But there never was any strife. Suarez played deeper or wider when necessary and although they never became friends off the pitch – he never joined in Sturridge’s celebratory goal-dance and Sturridge never shared the Uruguayan’s favourite herbal tea, mate – together they formed the club’s best strike partnership in the Premier League era.
Someone prepared to share the limelight with Sturridge for the good of the Liverpool team was never going to take offence at having to be in Messi’s shadow from time to time.
“It helps that they get on well together off the pitch,” says coach Luis Enrique. The mate-sharing sessions with Messi and Javier Mascherano have certainly helped his assimilation. It is also true that he could not have picked two more influential friends; Messi the club’s most important player and Mascherano the dressing-room leader – “little boss” by nickname, and little boss by nature.
Suarez has settled into to his new surroundings, too. “He’s happy here,” says Busquets. “He wanted to come here. Part of his wife’s family is from here and he visited a lot when he was at Ajax and Liverpool.”
To a certain extent some of the privacy he enjoyed in England has been lost. There were fewer autograph hunters outside of Melwood than there are every day at Barcelona’s training ground.
But in the small coastal town of Gava just to the south of Barcelona where Mashcerano, Messi and Luis Enrique are all neighbours, he is happy away from the spotlight, both on and off the pitch
With Messi the king, and Neymar heir to the throne, the focus is often on others once the ball starts rolling. And such are Barcelona’s problems with transfer bans, tax investigations and presidential elections, the Uruguayan is rarely the story off the field either.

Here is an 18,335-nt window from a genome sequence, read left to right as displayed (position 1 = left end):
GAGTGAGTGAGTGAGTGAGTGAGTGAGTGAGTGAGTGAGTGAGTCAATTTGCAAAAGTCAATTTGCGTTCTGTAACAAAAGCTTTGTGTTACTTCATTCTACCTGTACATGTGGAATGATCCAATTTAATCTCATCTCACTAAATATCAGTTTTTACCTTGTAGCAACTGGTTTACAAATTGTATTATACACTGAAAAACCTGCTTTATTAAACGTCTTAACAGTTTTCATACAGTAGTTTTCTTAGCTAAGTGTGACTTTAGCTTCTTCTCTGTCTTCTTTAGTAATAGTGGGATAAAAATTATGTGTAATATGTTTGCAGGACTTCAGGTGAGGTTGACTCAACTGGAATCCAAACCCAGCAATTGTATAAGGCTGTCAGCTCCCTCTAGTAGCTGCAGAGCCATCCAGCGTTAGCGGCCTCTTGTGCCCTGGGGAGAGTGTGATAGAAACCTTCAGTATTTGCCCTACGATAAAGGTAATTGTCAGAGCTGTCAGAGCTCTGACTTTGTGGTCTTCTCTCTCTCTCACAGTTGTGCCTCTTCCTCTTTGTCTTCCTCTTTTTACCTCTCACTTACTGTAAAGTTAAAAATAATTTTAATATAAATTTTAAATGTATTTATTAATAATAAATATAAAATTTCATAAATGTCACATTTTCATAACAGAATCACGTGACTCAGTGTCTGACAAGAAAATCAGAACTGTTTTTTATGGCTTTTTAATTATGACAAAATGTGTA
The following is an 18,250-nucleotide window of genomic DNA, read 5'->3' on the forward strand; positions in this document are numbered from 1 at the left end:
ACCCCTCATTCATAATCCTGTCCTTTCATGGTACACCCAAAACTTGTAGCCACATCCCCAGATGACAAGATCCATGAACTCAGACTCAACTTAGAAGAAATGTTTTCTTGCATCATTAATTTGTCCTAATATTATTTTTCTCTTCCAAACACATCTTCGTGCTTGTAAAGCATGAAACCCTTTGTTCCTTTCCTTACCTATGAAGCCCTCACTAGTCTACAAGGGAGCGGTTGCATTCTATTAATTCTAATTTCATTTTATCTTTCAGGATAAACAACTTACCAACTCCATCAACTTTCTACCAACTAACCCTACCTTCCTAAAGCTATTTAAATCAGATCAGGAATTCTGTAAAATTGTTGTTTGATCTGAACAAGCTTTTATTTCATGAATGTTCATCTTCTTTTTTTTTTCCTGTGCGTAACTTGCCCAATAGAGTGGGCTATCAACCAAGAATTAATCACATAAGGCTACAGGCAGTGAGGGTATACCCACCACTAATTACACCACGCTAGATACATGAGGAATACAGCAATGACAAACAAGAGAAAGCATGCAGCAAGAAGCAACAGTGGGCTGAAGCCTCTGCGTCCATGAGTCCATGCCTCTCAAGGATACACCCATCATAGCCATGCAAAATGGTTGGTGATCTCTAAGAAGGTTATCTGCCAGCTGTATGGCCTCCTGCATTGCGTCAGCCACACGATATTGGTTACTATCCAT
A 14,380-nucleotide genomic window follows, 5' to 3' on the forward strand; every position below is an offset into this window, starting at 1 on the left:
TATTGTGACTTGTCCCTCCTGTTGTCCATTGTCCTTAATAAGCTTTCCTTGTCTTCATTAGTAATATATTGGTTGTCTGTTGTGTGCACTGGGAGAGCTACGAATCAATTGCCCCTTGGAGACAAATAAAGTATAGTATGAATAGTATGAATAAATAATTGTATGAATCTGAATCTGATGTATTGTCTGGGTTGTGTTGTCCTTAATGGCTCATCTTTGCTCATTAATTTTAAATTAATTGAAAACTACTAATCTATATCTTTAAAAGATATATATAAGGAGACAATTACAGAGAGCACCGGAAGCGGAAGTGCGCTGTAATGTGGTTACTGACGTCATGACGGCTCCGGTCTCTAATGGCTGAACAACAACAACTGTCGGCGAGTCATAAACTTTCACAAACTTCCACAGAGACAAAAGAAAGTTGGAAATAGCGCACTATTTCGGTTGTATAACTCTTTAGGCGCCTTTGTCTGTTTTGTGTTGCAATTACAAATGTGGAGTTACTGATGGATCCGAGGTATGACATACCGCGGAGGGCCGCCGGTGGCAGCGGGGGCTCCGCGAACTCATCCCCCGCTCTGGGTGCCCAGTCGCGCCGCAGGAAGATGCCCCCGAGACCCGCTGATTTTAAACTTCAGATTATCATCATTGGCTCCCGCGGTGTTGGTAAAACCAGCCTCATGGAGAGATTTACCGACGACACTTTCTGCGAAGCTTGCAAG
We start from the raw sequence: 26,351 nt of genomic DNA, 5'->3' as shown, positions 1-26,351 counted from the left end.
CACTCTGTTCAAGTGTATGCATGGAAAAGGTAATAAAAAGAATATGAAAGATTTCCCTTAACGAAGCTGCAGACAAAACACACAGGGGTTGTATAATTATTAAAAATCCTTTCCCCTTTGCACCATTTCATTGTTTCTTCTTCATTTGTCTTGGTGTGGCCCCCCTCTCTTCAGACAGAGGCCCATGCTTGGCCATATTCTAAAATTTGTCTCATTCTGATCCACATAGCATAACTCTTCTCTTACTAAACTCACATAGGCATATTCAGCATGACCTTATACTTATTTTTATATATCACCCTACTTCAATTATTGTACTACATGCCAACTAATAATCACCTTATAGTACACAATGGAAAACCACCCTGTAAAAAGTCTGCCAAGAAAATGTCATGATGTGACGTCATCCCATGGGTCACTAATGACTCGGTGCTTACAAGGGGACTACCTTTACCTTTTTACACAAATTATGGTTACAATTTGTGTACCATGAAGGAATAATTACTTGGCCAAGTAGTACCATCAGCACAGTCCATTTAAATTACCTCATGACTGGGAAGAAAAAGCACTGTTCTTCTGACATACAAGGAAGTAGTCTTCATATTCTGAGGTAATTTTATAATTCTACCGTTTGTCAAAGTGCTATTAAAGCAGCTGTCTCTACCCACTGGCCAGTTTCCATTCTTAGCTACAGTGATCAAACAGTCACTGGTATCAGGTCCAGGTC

Manchester City vs Barcelona - combined XI
Manchester City vs Barcelona - combined XI
1/11 GK: Joe Hart
England's No 1 has undergone another mixed season under Pellegrini, but just takes this spot because Barcelona have a bit of confusion between the sticks. Claudio Bravo tends to start in the League and Marc-Andre Ter Stegen in the cup competitions; whether this continues into the last-16 is not yet known.
2/11 RB: Pablo Zabaleta
The city right-back is easily in the top five at his position in the world. Equally capable in defence or attack, Zabaleta plays with a lot of heart and courage, making him a firm favourite among City fans. At one time Dani Alves was considered the best in the world, but the Brazilian has always been a bit of a liability defensively and, at 31, his influence as an attacker is just starting to dwindle.
3/11 CB: Vincent Kompany
The Belgian has certainly declined from his dominant peak a couple of years ago, but he is certainly good enough to get into a Barcelona team that has used converted midfielders Jeremy Mathieu, Javier Mascherano and Sergio Busquets in defence at times this season.
4/11 CB: Gerard Pique
Pique remains Barcelona's best defender, though he too is a shell of the player that was arguably the world's best a few years ago. The Spaniard has been in and out of the team this season but usually saves his best performances for the biggest matches.
5/11 LB: Jordi Alba
Jordi Alba is a supreme attacking threat and is now more influential to this side than Dani Alves. Gael Clichy is good enough for City in the League but will be seen as a weak point by the visitors.
6/11 CM: Javier Mascherano
He may not be quite as good as Roy Hodgson (who voted him first in the Ballon d'Or) thinks he is, but Mascherano is still one of the very best defensive midfielders in world football. He also plays a crucial role in Luis Enrique's 3-4-3, acting as another defender when Barca are under pressure. Much better than either Fernando or Fernandinho.